Greater Sydney Commission chief commissioner Lucy Turnbull and NSW Transport Minister Andrew Constance will speak at The Global Sydney Forum, an innovation and entrepreneurship event in Sydney’s southern CBD.
Treasurer Scott Morrison will open Western Sydney University’s newest high-rise vertical campus. .
Police will host a press conference ahead of a large-scale, four-week forensic search for missing 3yo boy, William Tyrrell, near his grandmother’s Kendall home in Port Macquarie where he vanished in 2014.
18 cyclists for the month-long Steven Walter Children’s Cancer Foundation’s Around Australia Ride will arrive in Kirrawee after travelling 15,000kms around the country.
Victorian Premier Daniel Andrews, Opposition Leader Matthew Guy and Greens leader Samantha Ratnam will address VCOSS’ Good Life Summit, a discussion with Victoria’s social policy and advocacy bodies ahead of the November state election.
The Public Accounts and Estimates Committee will hear from Agriculture and Regional Development Minister Jaala Pulford and Police and Water Minister Lisa Neville.
Victoria’s Coordinator-General Corey Hannett, Transurban executive Wes Ballantine and Consult Australia’s Megan Motto will discuss infrastructure investment at a CEDA forum.
Melbourne Festival’s artistic director Jonathan Holloway and Arts Centre CEO Claire Spencer will hold an early announcement for a 2018 festival highlight.
Jill Gallagher AO, Victoria’s first Treaty Advancement Commissioner, will present the Monash University Annual Reconciliation Lecture on achieving Treaty in Victoria.
The Centre for Urban Research will host “Eco-Suburbia: Low Carbon Futures”, a panel discussion on urban sustainability with local housing and planning experts.
Opposition Leader Bill Shorten will appear at Northbridge TAFE for a press conference early this morning.
Day one of the two day Association of Mining and Exploration Companies Convention, to feature speeches from 2018 Australian of the Year Michelle Simmons and Minister for Resources and Northern Australia, Senator Matthew Canavan.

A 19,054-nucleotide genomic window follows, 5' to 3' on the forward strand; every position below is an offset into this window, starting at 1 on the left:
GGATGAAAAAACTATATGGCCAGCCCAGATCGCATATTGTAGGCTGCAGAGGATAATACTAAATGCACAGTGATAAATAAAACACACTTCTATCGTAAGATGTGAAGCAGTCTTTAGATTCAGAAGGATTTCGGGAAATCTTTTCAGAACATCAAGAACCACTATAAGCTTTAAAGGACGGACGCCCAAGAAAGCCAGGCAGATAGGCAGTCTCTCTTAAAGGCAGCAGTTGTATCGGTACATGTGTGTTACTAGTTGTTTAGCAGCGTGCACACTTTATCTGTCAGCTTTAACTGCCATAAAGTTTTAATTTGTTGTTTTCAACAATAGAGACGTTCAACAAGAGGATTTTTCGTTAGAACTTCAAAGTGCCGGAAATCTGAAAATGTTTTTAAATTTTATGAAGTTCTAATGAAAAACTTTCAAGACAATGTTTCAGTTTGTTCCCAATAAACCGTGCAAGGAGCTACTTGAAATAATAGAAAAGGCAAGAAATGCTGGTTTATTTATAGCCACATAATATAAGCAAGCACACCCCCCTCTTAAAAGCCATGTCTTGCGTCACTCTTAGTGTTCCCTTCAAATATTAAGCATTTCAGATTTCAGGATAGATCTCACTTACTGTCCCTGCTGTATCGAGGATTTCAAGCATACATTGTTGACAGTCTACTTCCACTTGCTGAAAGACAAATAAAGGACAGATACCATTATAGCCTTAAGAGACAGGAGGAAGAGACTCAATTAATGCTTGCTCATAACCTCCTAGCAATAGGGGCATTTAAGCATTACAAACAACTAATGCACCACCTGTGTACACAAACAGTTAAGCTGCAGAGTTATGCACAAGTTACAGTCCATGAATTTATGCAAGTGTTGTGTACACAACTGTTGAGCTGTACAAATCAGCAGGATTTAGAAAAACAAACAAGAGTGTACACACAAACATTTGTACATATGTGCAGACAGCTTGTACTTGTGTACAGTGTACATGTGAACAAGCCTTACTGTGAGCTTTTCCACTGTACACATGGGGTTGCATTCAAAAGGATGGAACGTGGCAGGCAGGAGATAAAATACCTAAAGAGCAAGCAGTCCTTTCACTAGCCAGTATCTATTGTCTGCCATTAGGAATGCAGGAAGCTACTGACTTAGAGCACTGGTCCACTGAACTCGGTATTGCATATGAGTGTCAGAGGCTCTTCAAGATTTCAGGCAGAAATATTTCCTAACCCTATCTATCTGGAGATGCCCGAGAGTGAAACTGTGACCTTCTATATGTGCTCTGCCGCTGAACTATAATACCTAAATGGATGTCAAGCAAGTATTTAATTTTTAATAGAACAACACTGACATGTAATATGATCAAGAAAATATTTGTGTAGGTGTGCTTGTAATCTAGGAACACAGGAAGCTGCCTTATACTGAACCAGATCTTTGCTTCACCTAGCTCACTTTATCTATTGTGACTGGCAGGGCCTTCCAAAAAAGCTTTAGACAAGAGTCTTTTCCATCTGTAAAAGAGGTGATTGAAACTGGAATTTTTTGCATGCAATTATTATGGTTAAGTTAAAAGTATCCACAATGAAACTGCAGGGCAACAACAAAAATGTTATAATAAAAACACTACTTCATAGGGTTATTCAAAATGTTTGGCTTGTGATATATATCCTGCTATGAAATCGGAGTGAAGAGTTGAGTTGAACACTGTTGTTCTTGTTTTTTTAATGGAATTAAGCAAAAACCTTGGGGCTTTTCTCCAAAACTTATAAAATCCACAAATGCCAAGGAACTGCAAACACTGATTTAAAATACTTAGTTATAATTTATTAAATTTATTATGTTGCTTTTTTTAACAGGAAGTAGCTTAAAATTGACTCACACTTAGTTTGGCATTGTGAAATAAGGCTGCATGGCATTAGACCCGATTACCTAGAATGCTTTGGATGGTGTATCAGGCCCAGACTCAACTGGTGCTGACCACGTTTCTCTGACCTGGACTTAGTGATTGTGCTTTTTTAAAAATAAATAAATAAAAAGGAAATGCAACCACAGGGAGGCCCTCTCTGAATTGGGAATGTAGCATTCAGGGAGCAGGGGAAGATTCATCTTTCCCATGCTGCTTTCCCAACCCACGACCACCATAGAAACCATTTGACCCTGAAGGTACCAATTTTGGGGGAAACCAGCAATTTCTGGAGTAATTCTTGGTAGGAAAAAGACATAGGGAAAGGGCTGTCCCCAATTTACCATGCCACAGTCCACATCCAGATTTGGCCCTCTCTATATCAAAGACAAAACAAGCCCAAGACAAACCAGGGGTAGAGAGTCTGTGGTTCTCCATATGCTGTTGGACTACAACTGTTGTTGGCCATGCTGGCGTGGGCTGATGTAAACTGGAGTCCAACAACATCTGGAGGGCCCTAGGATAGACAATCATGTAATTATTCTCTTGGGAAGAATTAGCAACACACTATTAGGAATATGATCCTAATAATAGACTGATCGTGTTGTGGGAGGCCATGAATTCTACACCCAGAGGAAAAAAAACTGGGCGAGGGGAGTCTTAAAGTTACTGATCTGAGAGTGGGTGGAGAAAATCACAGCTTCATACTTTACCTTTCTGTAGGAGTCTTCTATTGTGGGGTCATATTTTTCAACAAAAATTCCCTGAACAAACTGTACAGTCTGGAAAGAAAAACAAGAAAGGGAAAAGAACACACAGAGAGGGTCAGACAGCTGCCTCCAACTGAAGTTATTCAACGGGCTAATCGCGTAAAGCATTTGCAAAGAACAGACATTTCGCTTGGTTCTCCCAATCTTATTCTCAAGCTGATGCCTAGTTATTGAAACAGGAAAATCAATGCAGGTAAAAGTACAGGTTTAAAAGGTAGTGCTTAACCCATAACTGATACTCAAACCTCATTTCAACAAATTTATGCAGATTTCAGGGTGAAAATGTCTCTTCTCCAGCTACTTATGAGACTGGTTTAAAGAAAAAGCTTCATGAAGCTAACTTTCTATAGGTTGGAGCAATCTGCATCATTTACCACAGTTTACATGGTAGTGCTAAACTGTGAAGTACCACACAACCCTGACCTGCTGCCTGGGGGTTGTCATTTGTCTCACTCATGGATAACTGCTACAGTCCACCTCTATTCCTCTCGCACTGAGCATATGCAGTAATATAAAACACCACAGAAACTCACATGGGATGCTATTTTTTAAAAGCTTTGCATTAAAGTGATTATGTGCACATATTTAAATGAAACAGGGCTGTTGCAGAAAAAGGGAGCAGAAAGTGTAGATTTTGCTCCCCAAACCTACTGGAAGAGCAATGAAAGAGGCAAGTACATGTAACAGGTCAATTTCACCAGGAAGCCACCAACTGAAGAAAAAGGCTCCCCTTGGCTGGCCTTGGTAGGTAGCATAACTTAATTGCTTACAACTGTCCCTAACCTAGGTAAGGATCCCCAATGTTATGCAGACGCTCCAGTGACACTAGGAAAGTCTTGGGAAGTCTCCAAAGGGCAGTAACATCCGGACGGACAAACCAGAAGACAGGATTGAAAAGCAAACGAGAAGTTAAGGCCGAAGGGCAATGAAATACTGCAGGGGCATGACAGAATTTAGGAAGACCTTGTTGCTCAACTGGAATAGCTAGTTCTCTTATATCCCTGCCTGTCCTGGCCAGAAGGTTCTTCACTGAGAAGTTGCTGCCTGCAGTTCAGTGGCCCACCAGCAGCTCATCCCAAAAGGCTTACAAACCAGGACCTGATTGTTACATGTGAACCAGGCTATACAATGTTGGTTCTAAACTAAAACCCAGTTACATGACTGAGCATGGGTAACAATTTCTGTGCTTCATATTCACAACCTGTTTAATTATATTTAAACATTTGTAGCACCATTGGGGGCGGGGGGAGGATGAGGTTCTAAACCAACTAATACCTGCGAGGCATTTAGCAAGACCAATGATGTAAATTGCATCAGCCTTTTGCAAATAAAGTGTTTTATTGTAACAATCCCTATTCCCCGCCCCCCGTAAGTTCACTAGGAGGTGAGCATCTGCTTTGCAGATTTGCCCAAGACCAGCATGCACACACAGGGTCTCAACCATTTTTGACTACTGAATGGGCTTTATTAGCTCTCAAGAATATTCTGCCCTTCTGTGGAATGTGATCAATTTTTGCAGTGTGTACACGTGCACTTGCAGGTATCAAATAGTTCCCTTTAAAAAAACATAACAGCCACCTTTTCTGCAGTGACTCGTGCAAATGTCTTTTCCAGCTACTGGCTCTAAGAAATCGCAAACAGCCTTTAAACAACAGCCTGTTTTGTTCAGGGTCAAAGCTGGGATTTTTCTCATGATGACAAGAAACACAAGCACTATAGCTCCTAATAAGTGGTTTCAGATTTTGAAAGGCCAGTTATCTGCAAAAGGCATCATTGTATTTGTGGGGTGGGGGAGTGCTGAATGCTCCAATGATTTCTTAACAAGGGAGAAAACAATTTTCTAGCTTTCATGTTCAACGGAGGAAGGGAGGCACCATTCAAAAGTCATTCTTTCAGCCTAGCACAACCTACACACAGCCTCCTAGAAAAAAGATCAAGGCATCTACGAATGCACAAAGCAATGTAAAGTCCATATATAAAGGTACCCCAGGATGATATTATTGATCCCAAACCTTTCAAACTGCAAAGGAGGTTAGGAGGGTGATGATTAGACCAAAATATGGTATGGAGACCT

A parliamentary hearing into the potential for plumbing products and materials to contribute to the presence of lead in drinking water will hear from Australian Building Codes Board chief executive officer Neil Savery and WA Building Commissioner Ken Bowron.
A parliamentary hearing on microgrids and associated technology will hear from representatives for the Australian Services Union (WA Branch) and an Energy Made Clean/Lendlease Joint Venture.
A Public Accounts Committee hearing will examine agency responses to more than 20 performance audits reports from 2015 and 2016, including the Department of Education’s response to “Managing Student Attendance in WA Public Schools.”
Queensland Premier Annastacia Palaszczuk and Deputy Premier and Treasurer Jackie Trad will speak at a post-budget lunch.
Primo Smallgoods, with partners Todae Solar and CleanPeak Energy, will begin construction of Australia’s largest single rooftop solar installation, a 3.2 megawatt solar panel system, at their Wacol site.
The Northern Territory’s Estimates Committee will hear from Chief Minister Michael Gunner.
Tasmania’s Labor opposition will move a motion in Parliament calling on the Liberal government to offer surgical abortions at public hospitals.
National Catholic Safeguarding Ltd will hold a public standards consultation forum in response to the Royal Commission into Institutional Responses to Child Sexual Abuse.
Minister for Education and Training Simon Birmingham and Liberal candidate for Mayo Georgina Downer will visit Yankalilla Area School to launch the ‘Engineering is Elementary’ pilot program in South Australia.
Journalist Carole Whitelock will help launch A History of South Australia, by Paul Sendziuk and Robert Foster, at Dymocks Adelaide.
Racing Minister Martin Pakula will make new infrastructure announcements at Dunkeld Racecourse and the Hamilton Racing Club.
First ODI for the Australian men’s cricket team tour of England.
War, killing and memorials: How much to remember the dead? — Nicholas Stuart (Sydney Morning Herald): “Most Aussies today can’t trace their lineage back to a personal connection with the Anzac legend. For them, spending $500 million on a memorial that divides us isn’t a sensible use of money. There are plenty of other museums we could establish and keep the memorial for its real job. To remember. Others insist it’s obscene to have halls sponsored by companies that profit from war (in a memorial!).”
Solar 2.0: PV and storage deals show signs of rapid energy transition — Giles Parkinson and Sophie Vorrath(RenewEconomy): “Josh Frydenberg might have been right when he said that the Coalition’s proposed National Energy Guarantee would not stop investment in wind and solar: It probably doesn’t matter how big a wall of policy and regulatory inertia is built, the plunging costs of renewables and rise of storage solutions and smart business models means it can’t actually be stopped. Slowed, maybe. Stopped, no.”